There is growing consensus in the United States that corporations need to disclose more about their activities and outcomes to include important environmental, social, and governance (ESG) data. The move to require this information is based on a desire to improve the operation of capital markets. Capital markets function effectively—providing accurate market signals about corporate performance and allocating finance efficiently—when participants are well informed about how corporations are currently performing and how they are positioned to respond to changes on the horizon. As conditions in the economy have changed, the set of information needed by capital markets has expanded beyond the calculation of immediate profit and loss. Climate change, which is altering the physical environment and producing a widening range of governmental responses, requires capital market participants to take into account possibly sharp changes in business conditions.1 Increased focus on social equity and economic inequality means that demographic, occupational, and compensation data on a firm’s employees take on new importance for consumer behavior and business operation and success.2
While efforts to expand corporate disclosures along these dimensions are under way at the U.S. Securities and Exchange Commission (SEC), there is good reason why ESG disclosures also ought to include markers that reflect the market power of firms and competitive conditions in the markets in which they operate. Just as the economy relies on capital markets to allocate finance, it also relies on competition in product markets to incentivize adaptation and innovation. When product markets are competitive, higher rates of return are signals that firms are especially productive or that supply is insufficient relative to demand. Directing finance to higher-profit firms under these conditions would help to increase efficiency, which is socially beneficial and something that capital markets ideally would accomplish.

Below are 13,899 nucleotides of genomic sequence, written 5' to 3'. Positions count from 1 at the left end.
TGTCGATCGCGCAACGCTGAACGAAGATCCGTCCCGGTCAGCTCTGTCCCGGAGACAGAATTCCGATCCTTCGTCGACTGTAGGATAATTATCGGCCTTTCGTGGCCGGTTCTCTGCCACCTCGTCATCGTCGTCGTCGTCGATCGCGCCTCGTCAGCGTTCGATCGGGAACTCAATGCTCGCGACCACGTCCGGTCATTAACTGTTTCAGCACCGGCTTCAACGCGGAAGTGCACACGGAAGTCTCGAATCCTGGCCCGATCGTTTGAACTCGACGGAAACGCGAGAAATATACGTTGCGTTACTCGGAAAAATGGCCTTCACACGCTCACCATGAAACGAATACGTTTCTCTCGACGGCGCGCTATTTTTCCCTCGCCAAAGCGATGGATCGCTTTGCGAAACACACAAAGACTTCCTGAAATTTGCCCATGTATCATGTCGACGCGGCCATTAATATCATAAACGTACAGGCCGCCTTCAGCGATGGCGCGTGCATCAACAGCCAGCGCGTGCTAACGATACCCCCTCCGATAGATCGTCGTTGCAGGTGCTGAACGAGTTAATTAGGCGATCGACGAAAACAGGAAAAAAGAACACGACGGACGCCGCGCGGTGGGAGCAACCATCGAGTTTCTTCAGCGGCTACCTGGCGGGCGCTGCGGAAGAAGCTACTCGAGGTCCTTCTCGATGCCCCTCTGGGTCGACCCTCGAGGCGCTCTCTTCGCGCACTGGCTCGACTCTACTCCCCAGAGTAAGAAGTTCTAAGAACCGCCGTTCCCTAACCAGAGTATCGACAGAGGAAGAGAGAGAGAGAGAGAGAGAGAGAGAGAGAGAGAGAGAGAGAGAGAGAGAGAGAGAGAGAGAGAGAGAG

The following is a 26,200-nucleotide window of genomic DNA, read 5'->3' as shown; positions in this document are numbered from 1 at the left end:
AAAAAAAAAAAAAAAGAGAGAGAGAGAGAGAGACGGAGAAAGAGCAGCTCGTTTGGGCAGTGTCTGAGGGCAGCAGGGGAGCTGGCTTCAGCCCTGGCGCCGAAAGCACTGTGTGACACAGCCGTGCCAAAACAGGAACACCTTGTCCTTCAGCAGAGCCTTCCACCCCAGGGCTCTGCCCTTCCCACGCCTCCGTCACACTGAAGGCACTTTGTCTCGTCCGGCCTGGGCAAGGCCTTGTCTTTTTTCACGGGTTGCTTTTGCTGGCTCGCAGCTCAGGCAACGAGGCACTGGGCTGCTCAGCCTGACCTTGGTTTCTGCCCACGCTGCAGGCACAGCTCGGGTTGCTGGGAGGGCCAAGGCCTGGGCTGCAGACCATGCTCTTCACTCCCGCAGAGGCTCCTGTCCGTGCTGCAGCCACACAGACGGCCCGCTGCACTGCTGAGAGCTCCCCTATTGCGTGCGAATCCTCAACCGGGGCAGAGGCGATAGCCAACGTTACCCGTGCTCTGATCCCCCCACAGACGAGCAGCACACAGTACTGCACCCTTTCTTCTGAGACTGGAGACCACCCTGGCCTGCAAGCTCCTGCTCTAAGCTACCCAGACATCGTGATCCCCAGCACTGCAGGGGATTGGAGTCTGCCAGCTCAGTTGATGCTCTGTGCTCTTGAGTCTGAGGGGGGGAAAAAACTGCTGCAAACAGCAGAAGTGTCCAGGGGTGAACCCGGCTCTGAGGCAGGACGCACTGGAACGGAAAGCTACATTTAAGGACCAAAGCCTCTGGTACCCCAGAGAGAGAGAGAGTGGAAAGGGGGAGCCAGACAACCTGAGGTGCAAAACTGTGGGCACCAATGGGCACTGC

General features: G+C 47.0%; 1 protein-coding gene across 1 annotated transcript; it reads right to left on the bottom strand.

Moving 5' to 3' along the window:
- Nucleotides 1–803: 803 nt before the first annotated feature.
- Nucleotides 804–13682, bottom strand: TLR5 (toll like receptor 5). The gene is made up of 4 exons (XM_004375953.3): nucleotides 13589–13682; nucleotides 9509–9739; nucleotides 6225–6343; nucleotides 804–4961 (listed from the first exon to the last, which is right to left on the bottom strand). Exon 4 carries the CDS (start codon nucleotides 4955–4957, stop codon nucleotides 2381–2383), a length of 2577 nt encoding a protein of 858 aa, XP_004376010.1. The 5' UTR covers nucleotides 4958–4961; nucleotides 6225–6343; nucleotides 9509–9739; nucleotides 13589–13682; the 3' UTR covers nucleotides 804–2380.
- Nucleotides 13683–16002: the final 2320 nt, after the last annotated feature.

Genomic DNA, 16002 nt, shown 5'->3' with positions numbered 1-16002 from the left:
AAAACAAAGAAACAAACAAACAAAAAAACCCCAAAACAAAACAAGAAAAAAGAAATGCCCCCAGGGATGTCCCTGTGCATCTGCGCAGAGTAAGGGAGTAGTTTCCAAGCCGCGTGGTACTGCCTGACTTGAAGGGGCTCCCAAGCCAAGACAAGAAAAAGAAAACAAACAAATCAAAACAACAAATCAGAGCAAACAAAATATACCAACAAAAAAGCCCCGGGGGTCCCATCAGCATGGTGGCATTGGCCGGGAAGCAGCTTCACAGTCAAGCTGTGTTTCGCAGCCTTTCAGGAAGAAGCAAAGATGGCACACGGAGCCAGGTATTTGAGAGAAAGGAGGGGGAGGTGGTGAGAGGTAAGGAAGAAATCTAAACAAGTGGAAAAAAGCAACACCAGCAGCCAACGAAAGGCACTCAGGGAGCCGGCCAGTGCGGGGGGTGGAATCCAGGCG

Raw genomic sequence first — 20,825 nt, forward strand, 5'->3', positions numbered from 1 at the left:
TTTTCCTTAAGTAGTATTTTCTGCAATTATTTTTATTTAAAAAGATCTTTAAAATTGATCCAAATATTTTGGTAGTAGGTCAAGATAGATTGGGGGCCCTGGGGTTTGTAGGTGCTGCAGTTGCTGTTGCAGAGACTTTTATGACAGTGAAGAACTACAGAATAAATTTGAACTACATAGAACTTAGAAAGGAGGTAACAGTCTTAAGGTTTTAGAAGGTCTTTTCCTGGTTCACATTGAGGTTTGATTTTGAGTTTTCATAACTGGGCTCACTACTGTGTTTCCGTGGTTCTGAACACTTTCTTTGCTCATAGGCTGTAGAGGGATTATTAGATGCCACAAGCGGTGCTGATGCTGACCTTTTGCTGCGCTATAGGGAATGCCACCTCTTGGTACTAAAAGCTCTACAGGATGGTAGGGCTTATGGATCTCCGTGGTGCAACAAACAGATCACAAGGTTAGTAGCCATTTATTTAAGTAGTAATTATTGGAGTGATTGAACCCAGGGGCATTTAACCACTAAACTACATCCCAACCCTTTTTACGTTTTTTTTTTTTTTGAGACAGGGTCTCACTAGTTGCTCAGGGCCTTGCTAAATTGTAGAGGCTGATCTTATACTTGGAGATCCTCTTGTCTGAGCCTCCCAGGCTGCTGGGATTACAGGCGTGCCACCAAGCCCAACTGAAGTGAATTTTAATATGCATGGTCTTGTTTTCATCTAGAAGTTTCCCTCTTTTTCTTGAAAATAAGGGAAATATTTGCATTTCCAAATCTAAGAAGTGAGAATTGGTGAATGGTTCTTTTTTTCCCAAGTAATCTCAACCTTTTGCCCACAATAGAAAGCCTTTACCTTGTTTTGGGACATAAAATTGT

On the other hand, when competitive conditions are weak, firms that are protected by entry barriers earn supracompetitive profits. These returns are attractive to investors, result in high equity market valuations, and provide these firms lower cost debt finance. However, allocating capital on this basis, while individually rational for investors, is not optimal. As illustrated below, increases in the market power of firms occur alongside measurable and significant distortions in income distribution, operational efficiency, and capital investment.
Requiring that firms disclose markers of market power can serve several useful purposes. Socially conscious investors may well wish to avoid supporting such firms. Other investors may wish to avoid them because they are likely to experience economic shocks as antitrust enforcement becomes more vigorous. The recent introduction of antitrust legislation aimed at curbing the market power of large online platforms indicates that this is not idle conjecture.3
Moreover, because these markers make it easier for legislators, regulators, and antitrust agencies to identify firms and sectors where competition is weak, disclosure would also improve the overall functioning of capital markets.